It was determined in K.T. Plantation Ltd. v. State of Karnataka (2011) that there is numerous legislation that, despite depriving a person of his property, is protected by Article 30(1-A), Articles 31-A, 31-B, and 31-C, and are therefore unchallengeable under Article 19 or Article 14. Aside from the ground of legislative competence, the grounds for challenging the deletion of Article 19(1)(f) include Article 14, the fundamental structure, and the rule of law. In other words, Article 14 simpliciter as a ground of challenge is accessible for statutes not covered by Articles 31-A, 31-B, or 31-C. A challenge under Article 14 wouldn’t be maintainable for statutes covered by Articles 31-A, 31-B, and 31-C unless it was viewed as a component of the fundamental framework of the Constitution.

The Constitution is a fundamental law. The Constitution gave rise to the governmental bodies, and it is within its bounds that they exercise their authority and carry out their duties. Both the State Legislature and the Union Parliament are not sovereign. Any law, whether from the Union or a state, is evaluated for legality in light of the Constitution’s definition of each jurisdiction. If any constitutional provision is determined to have been violated by a statute, the judiciary has the authority to declare the law unconstitutional.

Republican and democratic forms of government

In the years before its independence, India was divided up into numerous princely states. The Constitution is what made India into a republic. The qualifiers ‘sovereign’ and ‘democratic’ define ‘republic’ in the phrase “sovereign democratic republic.” Both the terms ‘democratic’ and ‘sovereign’ are equally important. If weight must be ascribed between ‘sovereign’ and ‘democratic,’ then ‘sovereign’ is deeper and more complex than ‘democratic.’  Sovereignty is therefore both a characteristic and a source of democracy.

The term ‘republic’ then needed to be defined as ‘democratic,’ therefore democratic should simply come before the republic. Because of this, the words “sovereign democratic republic” were arranged in that particular order. In order to provide justice, liberty, equality, and fraternity to all of its citizens, a sovereign democratic republic must include all citizens without exception. The phrase ‘to secure’ expresses security and confidence. Justice is necessary for liberty to exist, and liberty is necessary for justice to exist. Equality would be guaranteed by justice and liberty. Additionally, justice and liberty would present themselves as equality through their interaction. If justice, liberty, and equality didn’t exist, “fraternity” would only exist in people’s imaginations or in their idealised visions.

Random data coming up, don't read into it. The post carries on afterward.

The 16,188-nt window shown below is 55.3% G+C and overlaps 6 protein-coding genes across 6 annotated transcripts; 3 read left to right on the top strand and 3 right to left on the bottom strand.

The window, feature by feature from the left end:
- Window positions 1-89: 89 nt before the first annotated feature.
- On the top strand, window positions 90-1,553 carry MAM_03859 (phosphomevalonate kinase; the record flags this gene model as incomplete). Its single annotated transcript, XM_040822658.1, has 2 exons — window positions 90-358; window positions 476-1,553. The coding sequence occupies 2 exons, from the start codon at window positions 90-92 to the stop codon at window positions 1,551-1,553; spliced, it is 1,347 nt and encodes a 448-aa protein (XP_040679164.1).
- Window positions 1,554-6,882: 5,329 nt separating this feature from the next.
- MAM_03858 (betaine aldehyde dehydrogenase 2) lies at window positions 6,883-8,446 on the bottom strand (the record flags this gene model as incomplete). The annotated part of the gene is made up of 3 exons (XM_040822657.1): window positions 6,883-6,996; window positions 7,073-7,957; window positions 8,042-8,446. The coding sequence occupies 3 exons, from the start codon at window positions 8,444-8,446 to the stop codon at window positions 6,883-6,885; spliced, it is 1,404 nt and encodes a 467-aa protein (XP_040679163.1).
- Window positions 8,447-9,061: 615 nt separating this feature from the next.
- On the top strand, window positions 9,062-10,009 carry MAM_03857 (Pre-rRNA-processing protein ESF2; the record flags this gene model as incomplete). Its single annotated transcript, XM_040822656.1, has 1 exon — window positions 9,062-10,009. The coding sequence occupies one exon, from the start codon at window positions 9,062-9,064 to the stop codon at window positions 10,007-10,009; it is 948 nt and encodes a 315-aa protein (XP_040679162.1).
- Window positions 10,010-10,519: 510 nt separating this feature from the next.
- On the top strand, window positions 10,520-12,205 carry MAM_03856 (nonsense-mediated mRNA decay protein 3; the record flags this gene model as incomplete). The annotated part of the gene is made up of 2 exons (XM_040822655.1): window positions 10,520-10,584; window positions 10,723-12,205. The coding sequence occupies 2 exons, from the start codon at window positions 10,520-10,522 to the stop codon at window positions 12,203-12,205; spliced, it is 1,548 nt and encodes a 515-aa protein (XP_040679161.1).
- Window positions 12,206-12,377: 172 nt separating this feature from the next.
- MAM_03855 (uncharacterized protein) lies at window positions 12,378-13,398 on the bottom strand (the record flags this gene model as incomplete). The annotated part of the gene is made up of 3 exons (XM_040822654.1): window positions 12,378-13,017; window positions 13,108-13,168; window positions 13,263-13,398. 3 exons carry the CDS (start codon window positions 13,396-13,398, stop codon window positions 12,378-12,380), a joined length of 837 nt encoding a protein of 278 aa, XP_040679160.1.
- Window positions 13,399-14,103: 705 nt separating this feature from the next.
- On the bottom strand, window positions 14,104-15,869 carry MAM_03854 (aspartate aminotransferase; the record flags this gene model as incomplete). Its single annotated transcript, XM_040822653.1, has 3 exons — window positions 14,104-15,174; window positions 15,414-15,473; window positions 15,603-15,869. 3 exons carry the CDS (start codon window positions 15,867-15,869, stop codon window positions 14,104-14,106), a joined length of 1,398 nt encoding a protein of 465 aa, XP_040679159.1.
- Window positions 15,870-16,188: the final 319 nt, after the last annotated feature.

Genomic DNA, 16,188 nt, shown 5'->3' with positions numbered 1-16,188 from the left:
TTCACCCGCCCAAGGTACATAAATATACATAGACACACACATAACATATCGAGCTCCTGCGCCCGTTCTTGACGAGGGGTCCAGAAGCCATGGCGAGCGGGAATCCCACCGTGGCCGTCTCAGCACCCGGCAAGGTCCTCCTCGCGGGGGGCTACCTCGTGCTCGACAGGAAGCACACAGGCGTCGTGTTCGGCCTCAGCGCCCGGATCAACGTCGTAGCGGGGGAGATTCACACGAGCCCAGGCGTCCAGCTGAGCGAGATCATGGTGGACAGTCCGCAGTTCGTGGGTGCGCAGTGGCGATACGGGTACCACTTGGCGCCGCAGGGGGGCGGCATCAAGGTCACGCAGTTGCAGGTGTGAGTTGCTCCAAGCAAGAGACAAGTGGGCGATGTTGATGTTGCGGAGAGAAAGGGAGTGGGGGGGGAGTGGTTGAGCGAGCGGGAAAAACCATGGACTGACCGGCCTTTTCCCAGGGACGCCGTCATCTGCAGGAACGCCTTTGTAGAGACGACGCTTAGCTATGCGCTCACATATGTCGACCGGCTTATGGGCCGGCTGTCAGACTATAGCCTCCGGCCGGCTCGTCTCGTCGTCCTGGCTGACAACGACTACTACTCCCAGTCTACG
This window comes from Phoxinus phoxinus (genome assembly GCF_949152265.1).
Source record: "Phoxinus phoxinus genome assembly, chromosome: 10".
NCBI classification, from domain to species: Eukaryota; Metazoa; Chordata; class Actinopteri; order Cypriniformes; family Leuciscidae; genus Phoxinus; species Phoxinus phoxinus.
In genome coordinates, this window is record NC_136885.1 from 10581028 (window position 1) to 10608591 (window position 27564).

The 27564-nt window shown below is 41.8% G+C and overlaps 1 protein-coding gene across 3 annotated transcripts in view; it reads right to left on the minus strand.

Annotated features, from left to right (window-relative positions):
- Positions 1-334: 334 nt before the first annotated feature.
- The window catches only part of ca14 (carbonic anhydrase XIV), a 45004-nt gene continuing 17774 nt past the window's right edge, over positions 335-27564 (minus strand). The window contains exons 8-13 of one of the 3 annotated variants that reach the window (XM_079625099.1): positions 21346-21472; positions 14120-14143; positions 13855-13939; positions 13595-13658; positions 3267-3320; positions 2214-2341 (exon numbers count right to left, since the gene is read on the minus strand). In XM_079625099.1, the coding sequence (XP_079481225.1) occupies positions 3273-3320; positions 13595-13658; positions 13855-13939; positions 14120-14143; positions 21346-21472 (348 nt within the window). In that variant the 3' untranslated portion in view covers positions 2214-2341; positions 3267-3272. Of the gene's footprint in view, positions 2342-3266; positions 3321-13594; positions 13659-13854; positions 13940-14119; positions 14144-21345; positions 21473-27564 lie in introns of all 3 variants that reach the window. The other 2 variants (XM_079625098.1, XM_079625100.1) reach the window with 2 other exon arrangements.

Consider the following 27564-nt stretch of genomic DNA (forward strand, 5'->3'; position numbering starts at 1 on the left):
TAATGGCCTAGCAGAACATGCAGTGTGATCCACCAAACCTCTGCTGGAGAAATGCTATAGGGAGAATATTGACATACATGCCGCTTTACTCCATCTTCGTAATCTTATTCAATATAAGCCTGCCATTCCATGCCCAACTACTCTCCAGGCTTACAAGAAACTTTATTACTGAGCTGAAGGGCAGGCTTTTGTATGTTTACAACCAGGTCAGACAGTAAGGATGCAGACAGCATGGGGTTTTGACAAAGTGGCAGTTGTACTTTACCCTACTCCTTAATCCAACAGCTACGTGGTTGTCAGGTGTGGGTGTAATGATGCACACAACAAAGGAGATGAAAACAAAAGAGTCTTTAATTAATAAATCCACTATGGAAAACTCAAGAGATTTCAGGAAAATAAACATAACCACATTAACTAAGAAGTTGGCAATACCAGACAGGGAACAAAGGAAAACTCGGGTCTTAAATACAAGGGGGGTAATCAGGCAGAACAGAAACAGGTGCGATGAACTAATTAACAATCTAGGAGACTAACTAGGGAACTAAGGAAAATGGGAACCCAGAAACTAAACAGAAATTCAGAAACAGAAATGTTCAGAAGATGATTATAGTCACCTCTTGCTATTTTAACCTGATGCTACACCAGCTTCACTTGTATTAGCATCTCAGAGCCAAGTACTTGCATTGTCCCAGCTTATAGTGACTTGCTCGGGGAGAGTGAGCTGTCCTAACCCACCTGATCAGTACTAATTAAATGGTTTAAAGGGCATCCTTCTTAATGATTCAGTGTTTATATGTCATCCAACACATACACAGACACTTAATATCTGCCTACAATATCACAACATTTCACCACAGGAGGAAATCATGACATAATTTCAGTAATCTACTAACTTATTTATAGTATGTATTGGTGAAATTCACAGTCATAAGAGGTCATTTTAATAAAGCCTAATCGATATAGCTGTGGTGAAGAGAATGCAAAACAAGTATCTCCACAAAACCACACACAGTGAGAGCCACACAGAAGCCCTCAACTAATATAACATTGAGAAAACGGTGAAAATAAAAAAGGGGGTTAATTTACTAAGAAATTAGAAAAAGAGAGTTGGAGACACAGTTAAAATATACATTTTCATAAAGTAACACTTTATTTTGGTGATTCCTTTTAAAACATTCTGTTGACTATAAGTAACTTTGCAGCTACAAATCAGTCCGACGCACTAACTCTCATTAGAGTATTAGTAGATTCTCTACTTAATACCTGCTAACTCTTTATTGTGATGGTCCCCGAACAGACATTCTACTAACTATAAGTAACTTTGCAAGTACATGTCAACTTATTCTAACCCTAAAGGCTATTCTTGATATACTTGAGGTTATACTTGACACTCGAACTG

The four words, which are arranged in that manner, represent a philosophical journey through thought and ideology as well as a clear explanation of how the Constitution will operate. The most important of the four ideas is ‘justice.’

The Indian Constitution guarantees “rule of law” governance and calls for the country to be governed by its three main pillars: the legislature, the executive, and the judiciary. Therefore, upholding the “rule of law” is a must under our constitutional structure and is crucial to the survival of any democracy.


As a core principle for state policy and conduct, secularism is a fundamental element of the Constitution. A cornerstone of an egalitarian and progressive society that our Constitution seeks to construct is secularism in the positive sense. In a society that is multireligious and socially divided, it is the only basis for a consistent and long-lasting national identity. It is an effective method for resolving disputes and promoting harmony and peace. It guarantees full civil liberties, constitutional rights, and equal opportunities while giving followers of all religions a sense of security.

Secularism and socialism were added to the Preamble of the Constitution by the Constitution (Forty-second Amendment) Act in recognition of the fact that political democracy would not endure in a democracy unless all segments of society were given the means and opportunities to engage in it, regardless of caste, religion, or sex. India’s Constitution upholds a secular State. There is no recognised religion by the State. Its provisions, which fully permit everyone to profess, practise, and propagate the religion of their choice, are permeated with secularism. In addition to ensuring a person’s freedom of religion and conscience, the Constitution also provides freedom for those who do not practise any religion and scrupulously prohibits the state from engaging in any form of religious discrimination.